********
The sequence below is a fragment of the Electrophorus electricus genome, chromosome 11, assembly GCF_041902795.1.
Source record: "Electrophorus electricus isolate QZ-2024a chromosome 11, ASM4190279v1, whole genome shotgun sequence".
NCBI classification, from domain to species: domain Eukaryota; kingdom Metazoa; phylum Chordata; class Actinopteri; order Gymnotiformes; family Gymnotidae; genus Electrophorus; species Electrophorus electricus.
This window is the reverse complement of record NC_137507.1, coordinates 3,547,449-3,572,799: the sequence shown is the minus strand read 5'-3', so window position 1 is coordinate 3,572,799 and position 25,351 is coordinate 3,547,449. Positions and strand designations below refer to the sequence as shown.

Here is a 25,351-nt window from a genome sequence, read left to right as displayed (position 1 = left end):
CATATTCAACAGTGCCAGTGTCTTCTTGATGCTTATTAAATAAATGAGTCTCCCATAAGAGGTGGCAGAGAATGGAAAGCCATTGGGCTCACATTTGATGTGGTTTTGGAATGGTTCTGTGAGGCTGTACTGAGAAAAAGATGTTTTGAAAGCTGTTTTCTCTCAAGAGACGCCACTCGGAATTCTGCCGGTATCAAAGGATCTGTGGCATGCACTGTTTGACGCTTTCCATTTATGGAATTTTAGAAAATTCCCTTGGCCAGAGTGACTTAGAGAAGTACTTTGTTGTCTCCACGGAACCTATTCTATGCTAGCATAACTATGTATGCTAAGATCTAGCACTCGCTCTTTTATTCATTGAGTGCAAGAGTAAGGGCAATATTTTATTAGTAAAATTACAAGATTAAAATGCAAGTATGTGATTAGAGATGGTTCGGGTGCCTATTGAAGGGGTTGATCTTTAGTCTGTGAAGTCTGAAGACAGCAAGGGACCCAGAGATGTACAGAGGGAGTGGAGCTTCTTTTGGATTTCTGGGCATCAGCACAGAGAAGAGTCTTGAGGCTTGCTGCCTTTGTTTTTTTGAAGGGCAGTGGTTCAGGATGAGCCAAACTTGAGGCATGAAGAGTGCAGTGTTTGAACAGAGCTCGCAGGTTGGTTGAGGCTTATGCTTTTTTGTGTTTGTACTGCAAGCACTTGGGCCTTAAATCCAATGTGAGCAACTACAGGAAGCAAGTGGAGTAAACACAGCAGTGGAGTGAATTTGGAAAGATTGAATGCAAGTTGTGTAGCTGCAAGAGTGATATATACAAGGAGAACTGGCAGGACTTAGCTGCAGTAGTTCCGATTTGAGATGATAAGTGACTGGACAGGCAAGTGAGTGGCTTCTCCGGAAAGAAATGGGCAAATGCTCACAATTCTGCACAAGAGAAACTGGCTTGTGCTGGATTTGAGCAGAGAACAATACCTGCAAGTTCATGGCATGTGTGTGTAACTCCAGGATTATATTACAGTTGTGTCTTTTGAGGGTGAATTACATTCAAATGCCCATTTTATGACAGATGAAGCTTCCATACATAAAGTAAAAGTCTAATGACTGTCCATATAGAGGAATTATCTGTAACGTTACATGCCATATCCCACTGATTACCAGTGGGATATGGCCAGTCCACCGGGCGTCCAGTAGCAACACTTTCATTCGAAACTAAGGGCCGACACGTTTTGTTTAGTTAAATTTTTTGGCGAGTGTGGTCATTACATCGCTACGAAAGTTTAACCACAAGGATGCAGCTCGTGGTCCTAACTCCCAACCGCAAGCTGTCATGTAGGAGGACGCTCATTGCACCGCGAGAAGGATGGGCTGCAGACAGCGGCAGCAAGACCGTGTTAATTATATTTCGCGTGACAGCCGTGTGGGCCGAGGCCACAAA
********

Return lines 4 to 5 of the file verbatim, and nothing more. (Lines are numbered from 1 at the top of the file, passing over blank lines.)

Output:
This window is the reverse complement of record NC_137507.1, coordinates 3,547,449-3,572,799: the sequence shown is the minus strand read 5'-3', so window position 1 is coordinate 3,572,799 and position 25,351 is coordinate 3,547,449. Positions and strand designations below refer to the sequence as shown.

Here is a 25,351-nt window from a genome sequence, read left to right as displayed (position 1 = left end):